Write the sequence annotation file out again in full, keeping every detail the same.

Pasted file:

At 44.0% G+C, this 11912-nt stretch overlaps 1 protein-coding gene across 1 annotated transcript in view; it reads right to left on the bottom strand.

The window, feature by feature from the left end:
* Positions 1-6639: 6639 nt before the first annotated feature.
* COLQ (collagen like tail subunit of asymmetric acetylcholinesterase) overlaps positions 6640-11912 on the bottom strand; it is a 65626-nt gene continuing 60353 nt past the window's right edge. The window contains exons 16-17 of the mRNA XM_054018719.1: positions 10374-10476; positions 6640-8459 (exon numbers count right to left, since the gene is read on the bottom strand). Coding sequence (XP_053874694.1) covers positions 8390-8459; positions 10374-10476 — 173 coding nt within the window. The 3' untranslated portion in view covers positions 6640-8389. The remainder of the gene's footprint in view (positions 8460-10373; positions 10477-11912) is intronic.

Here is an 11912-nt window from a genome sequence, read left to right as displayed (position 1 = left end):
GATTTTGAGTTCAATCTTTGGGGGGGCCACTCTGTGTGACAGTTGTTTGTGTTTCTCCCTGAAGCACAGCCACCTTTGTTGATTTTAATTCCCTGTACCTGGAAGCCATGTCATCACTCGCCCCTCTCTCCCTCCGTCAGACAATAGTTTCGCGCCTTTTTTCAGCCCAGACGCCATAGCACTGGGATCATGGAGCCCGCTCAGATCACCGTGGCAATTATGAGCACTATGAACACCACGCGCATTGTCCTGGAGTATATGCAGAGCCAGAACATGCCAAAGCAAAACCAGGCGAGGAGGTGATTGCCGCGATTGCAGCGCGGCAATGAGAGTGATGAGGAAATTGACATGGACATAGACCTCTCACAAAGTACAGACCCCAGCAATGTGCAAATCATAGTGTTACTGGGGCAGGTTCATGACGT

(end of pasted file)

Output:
At 44.0% G+C, this 11912-nt stretch overlaps 1 protein-coding gene across 1 annotated transcript in view; it reads right to left on the bottom strand.

The window, feature by feature from the left end:
* Positions 1-6639: 6639 nt before the first annotated feature.
* COLQ (collagen like tail subunit of asymmetric acetylcholinesterase) overlaps positions 6640-11912 on the bottom strand; it is a 65626-nt gene continuing 60353 nt past the window's right edge. The window contains exons 16-17 of the mRNA XM_054018719.1: positions 10374-10476; positions 6640-8459 (exon numbers count right to left, since the gene is read on the bottom strand). Coding sequence (XP_053874694.1) covers positions 8390-8459; positions 10374-10476 — 173 coding nt within the window. The 3' untranslated portion in view covers positions 6640-8389. The remainder of the gene's footprint in view (positions 8460-10373; positions 10477-11912) is intronic.

Here is an 11912-nt window from a genome sequence, read left to right as displayed (position 1 = left end):
GATTTTGAGTTCAATCTTTGGGGGGGCCACTCTGTGTGACAGTTGTTTGTGTTTCTCCCTGAAGCACAGCCACCTTTGTTGATTTTAATTCCCTGTACCTGGAAGCCATGTCATCACTCGCCCCTCTCTCCCTCCGTCAGACAATAGTTTCGCGCCTTTTTTCAGCCCAGACGCCATAGCACTGGGATCATGGAGCCCGCTCAGATCACCGTGGCAATTATGAGCACTATGAACACCACGCGCATTGTCCTGGAGTATATGCAGAGCCAGAACATGCCAAAGCAAAACCAGGCGAGGAGGTGATTGCCGCGATTGCAGCGCGGCAATGAGAGTGATGAGGAAATTGACATGGACATAGACCTCTCACAAAGTACAGACCCCAGCAATGTGCAAATCATAGTGTTACTGGGGCAGGTTCATGACGT